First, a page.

That’s the plan anyway.  Being alone when I get – if I get – to that stage of life would be a challenge for a soul like mine, but having my darling Joanna with me will make all the difference.  It is not a romantic notion of my future, more the pragmatic one I mentioned earlier.  I don’t need anything extra or special you see.  As long as I have her tiny hand resting on the small of my back, making sure I’m not going to fall.  As long as I can still smell her perfume and make her giggle like a girl occasionally.  As long as she sets a dimple in my cheek as I smile when she tells me she still thinks I’m handsome – even though I’ll be an auld wreck of a yoke.  As long as I can hear her soft voice, hold her gentle hand and feel her kind heart without even a word passing between us.  As long as I still want to impress her, to make her smile and at least start to try and have a little jive before I realise my back’s not really up to it and I can’t remember the steps anyway, then life will be good and age… well… it’ll still be just a thing I don’t yet have to worry about…

You can find details about Max Power’s books here : –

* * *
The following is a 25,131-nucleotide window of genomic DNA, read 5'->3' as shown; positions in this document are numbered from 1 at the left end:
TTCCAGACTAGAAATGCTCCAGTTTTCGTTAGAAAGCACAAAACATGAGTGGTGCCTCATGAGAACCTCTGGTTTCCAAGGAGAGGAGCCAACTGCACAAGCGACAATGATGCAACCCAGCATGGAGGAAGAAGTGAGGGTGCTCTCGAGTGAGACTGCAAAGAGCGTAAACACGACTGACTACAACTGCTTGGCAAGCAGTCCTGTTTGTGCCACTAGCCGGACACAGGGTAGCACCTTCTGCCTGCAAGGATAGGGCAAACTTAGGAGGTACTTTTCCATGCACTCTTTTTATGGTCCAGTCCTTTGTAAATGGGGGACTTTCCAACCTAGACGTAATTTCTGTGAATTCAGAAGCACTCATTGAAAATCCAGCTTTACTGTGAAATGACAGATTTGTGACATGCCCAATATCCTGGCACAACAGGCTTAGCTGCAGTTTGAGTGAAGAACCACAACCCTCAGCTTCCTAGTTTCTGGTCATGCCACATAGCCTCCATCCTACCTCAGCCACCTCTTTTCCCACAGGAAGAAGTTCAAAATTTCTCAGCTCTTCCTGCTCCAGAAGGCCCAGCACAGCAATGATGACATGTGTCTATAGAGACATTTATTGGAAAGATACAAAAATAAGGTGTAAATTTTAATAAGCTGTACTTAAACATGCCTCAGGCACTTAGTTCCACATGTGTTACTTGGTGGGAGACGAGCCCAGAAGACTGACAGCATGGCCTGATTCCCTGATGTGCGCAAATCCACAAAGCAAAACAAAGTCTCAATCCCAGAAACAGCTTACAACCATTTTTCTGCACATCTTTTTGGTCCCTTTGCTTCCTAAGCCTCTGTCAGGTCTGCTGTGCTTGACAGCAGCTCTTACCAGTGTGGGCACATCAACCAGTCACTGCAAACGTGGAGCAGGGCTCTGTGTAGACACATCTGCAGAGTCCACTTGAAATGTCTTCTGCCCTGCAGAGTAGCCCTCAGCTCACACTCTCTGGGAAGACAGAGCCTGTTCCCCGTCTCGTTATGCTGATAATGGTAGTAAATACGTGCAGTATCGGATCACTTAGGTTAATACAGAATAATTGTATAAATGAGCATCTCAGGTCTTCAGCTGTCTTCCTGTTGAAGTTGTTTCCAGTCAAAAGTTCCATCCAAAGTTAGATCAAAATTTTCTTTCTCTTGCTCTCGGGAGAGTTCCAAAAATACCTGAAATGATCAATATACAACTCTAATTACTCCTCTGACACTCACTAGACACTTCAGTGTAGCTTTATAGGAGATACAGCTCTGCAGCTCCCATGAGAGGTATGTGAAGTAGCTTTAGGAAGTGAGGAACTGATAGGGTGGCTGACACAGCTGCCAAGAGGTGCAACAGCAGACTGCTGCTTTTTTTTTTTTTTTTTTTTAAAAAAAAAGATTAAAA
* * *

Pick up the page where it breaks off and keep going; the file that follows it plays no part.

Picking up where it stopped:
twitter @maxpowerbooks1

Universal book links

Skinny little short-arsed pirate

Skinny little short-arsed pirate

Is it just me or have people gone nuts on being overprotective with their kids? I can’t imagine most kids today doing ten percent of the things we did when I wore short trousers. What I can remember is my mother knocking on the kitchen window and wagging her ginger at me and my friend for jumping off our garden shed. I held my hands out, palms up and lifted my shoulders in a “what’s the problem” type of “I’m innocent, I didn’t do anything wrong” type of gesture. She raised her finger in front of her face, which she tilted as she raised her eyebrows in a “are you questioning me?” type of response.

I knew what it meant. I sat on the edge of the shed and instead of jumping from a standing position to the ground, jumped from a sitting position to the ground. It was a concession and defiance as if to say “see it’s safe.” The shed roof was ten feet off the ground and I was a skinny little, short-arsed eight year old boy playing cowboys. Didn’t she ever see the magnificent seven? I was in the bell tower with a Winchester at that moment and she was ruining it. If I was coming down from that shed, it should have at least included being winged and ending with a fall and multi-role on the ground afterwards. Sitting and jumping with a “see it’s not dangerous” expression on my face, was pushing my luck.